Annoymous

Let me start by saying that no matter how “happy” someone looks, their looks can be so deceiving. I’ve struggled with mental health for a while, particularly with depression and anxiety. I neglect to tell my family about my suffering because they don’t understand – they’ve never been through it so they wouldn’t know what it’s like. I feel as if I’m all on my own which isn’t how it should be, but is. I also suffer from Season Affective Disorder, meaning I get more anxious or down in the winter months as the sun draws in. This is so debilitating as I can’t stop having intrusive thoughts about hurting myself, suicide and self-harm, all things I think about every year. It especially affects me in my workplace (the theme of this year’s mental health day) as I get really anxious every day and yet I still enjoy my job and everything that I get to take part in. I want to go to doctors about my bad thoughts and get them sorted, but there definitely is a stigma surrounding mental health that’s exacerbated by doctors saying that patients “don’t look like they have depression”, when in fact they could be suffering the most. Don’t suffer in silence. Please speak up and make your mental health struggles known so that someone can help you. That said, I should probably practice what I preach.

Carys

Carys – I am 19 and was diagnosed when I was 14. Currently, I am a Student and work as a front of house assistant. I suffer with Anxiety and Depression along with other chronic illnesses. I Was seen by CAMHS when I was first diagnosed but was dismissed as it was ‘just puberty’ I have a great supportive family around me and having a part-time job is great especially as my colleagues understand. I now go to group support sessions and one to one therapy with MIND which really helps. I try to distract myself on bad days with things I love like meeting up with friends and watching Disney films. My advice to others is to always put yourself first, especially when your mental health is doing too great and to cut any toxic people out of your life and focus on the great, supportive people around you.

 

 

I just want to take time to thank all the people who got in contact with me, you’re all so brave for speaking out and each one of you is amazing. Having suffered with depression and anxiety myself, I know the struggles a mental health illness can bring, and I know it can be so challenging to speak up. But believe me when I say, people ARE there to help. It doesn’t seem like it but, there are so many people who can help you huge amounts. My DMS are always open, if you ever need a chat, message me – @gabbyfabrizio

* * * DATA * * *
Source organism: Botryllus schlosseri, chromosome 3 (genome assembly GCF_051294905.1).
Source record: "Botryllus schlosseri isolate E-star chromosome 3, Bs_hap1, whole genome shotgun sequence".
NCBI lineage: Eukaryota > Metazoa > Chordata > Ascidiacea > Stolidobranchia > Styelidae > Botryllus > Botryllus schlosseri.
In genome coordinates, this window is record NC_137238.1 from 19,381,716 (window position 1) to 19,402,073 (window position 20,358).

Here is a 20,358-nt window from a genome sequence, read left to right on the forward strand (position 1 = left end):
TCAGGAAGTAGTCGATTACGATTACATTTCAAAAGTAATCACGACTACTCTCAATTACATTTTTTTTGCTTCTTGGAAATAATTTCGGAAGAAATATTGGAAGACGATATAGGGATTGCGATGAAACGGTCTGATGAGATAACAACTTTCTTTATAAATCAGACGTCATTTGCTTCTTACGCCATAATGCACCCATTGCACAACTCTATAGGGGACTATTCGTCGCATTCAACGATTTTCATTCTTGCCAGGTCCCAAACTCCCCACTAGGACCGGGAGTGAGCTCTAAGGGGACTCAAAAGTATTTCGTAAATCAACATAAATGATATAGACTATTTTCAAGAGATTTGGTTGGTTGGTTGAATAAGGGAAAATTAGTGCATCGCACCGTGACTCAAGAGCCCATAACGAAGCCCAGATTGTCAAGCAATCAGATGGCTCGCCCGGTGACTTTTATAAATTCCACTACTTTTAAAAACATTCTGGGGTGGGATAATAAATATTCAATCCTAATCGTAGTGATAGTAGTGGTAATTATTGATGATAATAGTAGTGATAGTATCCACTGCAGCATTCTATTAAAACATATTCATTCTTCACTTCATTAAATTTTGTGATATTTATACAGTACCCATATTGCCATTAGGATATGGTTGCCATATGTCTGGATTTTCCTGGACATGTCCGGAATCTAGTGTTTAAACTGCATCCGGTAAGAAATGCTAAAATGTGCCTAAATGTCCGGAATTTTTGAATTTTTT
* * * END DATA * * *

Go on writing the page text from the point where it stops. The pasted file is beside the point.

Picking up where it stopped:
Remember, mental health can affect any of us, even though everything seems “fine”, for some people they could be falling apart. Treat people with kindness, and if someone opens up to you, give them respect, give them advice, but most importantly, listen.

 

 

 

7 thoughts on ““It could be any one of us” – World Mental Health Day

  1. shootingforthemoons says:

    oh love, this was such a relaxing read (yes. i’m totally using alliteration for emphasis. God bless my language teacher for that tip.) you’re doing such a lovely job giving everyone around you the power to acknowledge, accept, seek help for and speak up about. Oh i just wanna hug you! Are virtual hugs still hip? does anyone use the word hip?
    Thanks for the smashing read, hon. xoxoxoxo

    Liked by 1 person

Leave a Reply

Fill in your details below or click an icon to log in:

WordPress.com Logo

You are commenting using your WordPress.com account. Log Out / Change )

Twitter picture

You are commenting using your Twitter account. Log Out / Change )

Facebook photo

You are commenting using your Facebook account. Log Out / Change )

Google+ photo

You are commenting using your Google+ account. Log Out / Change )

Connecting to %s